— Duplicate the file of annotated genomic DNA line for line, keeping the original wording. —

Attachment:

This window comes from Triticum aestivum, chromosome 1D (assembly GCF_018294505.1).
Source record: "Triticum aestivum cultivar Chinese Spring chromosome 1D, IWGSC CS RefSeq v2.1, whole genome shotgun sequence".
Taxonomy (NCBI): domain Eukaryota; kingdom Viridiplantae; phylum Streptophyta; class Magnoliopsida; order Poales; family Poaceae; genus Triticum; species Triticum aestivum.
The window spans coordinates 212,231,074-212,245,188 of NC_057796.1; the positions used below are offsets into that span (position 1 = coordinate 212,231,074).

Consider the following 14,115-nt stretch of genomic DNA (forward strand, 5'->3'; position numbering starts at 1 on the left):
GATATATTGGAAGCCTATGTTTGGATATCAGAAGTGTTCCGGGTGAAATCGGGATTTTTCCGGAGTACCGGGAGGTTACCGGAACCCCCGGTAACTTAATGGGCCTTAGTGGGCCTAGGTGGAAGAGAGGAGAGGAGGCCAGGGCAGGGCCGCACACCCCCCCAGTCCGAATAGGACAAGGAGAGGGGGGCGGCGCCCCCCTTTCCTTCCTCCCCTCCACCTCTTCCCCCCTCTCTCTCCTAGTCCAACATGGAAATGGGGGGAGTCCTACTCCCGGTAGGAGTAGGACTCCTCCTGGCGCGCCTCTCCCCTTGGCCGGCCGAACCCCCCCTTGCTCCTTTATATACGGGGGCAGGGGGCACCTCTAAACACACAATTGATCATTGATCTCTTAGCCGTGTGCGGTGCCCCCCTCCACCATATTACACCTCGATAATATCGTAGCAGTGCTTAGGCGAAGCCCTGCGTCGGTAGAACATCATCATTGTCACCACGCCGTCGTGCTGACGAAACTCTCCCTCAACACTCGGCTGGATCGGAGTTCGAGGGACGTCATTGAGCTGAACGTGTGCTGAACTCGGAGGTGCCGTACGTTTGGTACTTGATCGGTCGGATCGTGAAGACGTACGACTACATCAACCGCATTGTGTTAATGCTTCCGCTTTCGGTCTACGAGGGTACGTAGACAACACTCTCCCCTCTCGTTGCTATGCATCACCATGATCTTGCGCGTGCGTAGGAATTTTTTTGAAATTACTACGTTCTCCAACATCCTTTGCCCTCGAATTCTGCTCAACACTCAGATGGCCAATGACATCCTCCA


This window comes from Triticum aestivum, chromosome 1D (assembly GCF_018294505.1).
Source record: "Triticum aestivum cultivar Chinese Spring chromosome 1D, IWGSC CS RefSeq v2.1, whole genome shotgun sequence".
Taxonomy (NCBI): domain Eukaryota; kingdom Viridiplantae; phylum Streptophyta; class Magnoliopsida; order Poales; family Poaceae; genus Triticum; species Triticum aestivum.
The window spans coordinates 212,231,074-212,245,188 of NC_057796.1; the positions used below are offsets into that span (position 1 = coordinate 212,231,074).

Consider the following 14,115-nt stretch of genomic DNA (forward strand, 5'->3'; position numbering starts at 1 on the left):
GATATATTGGAAGCCTATGTTTGGATATCAGAAGTGTTCCGGGTGAAATCGGGATTTTTCCGGAGTACCGGGAGGTTACCGGAACCCCCGGTAACTTAATGGGCCTTAGTGGGCCTAGGTGGAAGAGAGGAGAGGAGGCCAGGGCAGGGCCGCACACCCCCCCAGTCCGAATAGGACAAGGAGAGGGGGGCGGCGCCCCCCTTTCCTTCCTCCCCTCCACCTCTTCCCCCCTCTCTCTCCTAGTCCAACATGGAAATGGGGGGAGTCCTACTCCCGGTAGGAGTAGGACTCCTCCTGGCGCGCCTCTCCCCTTGGCCGGCCGAACCCCCCCTTGCTCCTTTATATACGGGGGCAGGGGGCACCTCTAAACACACAATTGATCATTGATCTCTTAGCCGTGTGCGGTGCCCCCCTCCACCATATTACACCTCGATAATATCGTAGCAGTGCTTAGGCGAAGCCCTGCGTCGGTAGAACATCATCATTGTCACCACGCCGTCGTGCTGACGAAACTCTCCCTCAACACTCGGCTGGATCGGAGTTCGAGGGACGTCATTGAGCTGAACGTGTGCTGAACTCGGAGGTGCCGTACGTTTGGTACTTGATCGGTCGGATCGTGAAGACGTACGACTACATCAACCGCATTGTGTTAATGCTTCCGCTTTCGGTCTACGAGGGTACGTAGACAACACTCTCCCCTCTCGTTGCTATGCATCACCATGATCTTGCGCGTGCGTAGGAATTTTTTTGAAATTACTACGTTCTCCAACATCCTTTGCCCTCGAATTCTGCTCAACACTCAGATGGCCAATGACATCCTCCA